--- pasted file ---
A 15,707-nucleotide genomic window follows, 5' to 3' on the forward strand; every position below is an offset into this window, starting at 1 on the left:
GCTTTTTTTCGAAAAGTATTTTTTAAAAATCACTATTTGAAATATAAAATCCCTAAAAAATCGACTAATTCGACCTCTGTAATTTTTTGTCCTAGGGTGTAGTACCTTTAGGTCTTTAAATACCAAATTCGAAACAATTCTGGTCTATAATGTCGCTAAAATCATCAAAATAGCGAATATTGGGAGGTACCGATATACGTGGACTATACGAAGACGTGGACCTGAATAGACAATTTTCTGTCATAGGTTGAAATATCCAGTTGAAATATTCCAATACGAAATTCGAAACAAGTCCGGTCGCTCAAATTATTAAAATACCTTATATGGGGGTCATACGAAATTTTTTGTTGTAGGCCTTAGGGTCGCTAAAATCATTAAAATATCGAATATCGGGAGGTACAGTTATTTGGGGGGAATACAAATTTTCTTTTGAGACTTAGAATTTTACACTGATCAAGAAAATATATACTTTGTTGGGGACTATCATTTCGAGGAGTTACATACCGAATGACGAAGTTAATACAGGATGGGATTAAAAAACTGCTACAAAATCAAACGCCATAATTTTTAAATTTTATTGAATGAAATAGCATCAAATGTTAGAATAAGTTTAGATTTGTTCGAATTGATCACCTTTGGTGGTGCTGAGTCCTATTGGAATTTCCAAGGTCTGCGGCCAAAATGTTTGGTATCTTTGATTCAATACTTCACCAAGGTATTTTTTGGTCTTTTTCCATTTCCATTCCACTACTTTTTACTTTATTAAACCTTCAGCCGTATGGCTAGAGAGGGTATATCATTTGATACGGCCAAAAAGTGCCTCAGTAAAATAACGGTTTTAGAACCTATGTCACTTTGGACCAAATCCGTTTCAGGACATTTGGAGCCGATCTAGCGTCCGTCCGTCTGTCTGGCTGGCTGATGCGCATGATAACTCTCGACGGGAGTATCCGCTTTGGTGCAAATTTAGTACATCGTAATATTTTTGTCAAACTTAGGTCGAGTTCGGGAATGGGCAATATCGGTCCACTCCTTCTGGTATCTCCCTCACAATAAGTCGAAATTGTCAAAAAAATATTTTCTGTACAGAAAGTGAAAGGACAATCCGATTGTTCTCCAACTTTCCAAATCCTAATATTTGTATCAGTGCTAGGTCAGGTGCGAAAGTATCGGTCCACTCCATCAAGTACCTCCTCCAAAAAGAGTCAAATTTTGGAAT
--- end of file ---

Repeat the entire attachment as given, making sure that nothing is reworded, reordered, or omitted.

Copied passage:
A 15,707-nucleotide genomic window follows, 5' to 3' on the forward strand; every position below is an offset into this window, starting at 1 on the left:
GCTTTTTTTCGAAAAGTATTTTTTAAAAATCACTATTTGAAATATAAAATCCCTAAAAAATCGACTAATTCGACCTCTGTAATTTTTTGTCCTAGGGTGTAGTACCTTTAGGTCTTTAAATACCAAATTCGAAACAATTCTGGTCTATAATGTCGCTAAAATCATCAAAATAGCGAATATTGGGAGGTACCGATATACGTGGACTATACGAAGACGTGGACCTGAATAGACAATTTTCTGTCATAGGTTGAAATATCCAGTTGAAATATTCCAATACGAAATTCGAAACAAGTCCGGTCGCTCAAATTATTAAAATACCTTATATGGGGGTCATACGAAATTTTTTGTTGTAGGCCTTAGGGTCGCTAAAATCATTAAAATATCGAATATCGGGAGGTACAGTTATTTGGGGGGAATACAAATTTTCTTTTGAGACTTAGAATTTTACACTGATCAAGAAAATATATACTTTGTTGGGGACTATCATTTCGAGGAGTTACATACCGAATGACGAAGTTAATACAGGATGGGATTAAAAAACTGCTACAAAATCAAACGCCATAATTTTTAAATTTTATTGAATGAAATAGCATCAAATGTTAGAATAAGTTTAGATTTGTTCGAATTGATCACCTTTGGTGGTGCTGAGTCCTATTGGAATTTCCAAGGTCTGCGGCCAAAATGTTTGGTATCTTTGATTCAATACTTCACCAAGGTATTTTTTGGTCTTTTTCCATTTCCATTCCACTACTTTTTACTTTATTAAACCTTCAGCCGTATGGCTAGAGAGGGTATATCATTTGATACGGCCAAAAAGTGCCTCAGTAAAATAACGGTTTTAGAACCTATGTCACTTTGGACCAAATCCGTTTCAGGACATTTGGAGCCGATCTAGCGTCCGTCCGTCTGTCTGGCTGGCTGATGCGCATGATAACTCTCGACGGGAGTATCCGCTTTGGTGCAAATTTAGTACATCGTAATATTTTTGTCAAACTTAGGTCGAGTTCGGGAATGGGCAATATCGGTCCACTCCTTCTGGTATCTCCCTCACAATAAGTCGAAATTGTCAAAAAAATATTTTCTGTACAGAAAGTGAAAGGACAATCCGATTGTTCTCCAACTTTCCAAATCCTAATATTTGTATCAGTGCTAGGTCAGGTGCGAAAGTATCGGTCCACTCCATCAAGTACCTCCTCCAAAAAGAGTCAAATTTTGGAAT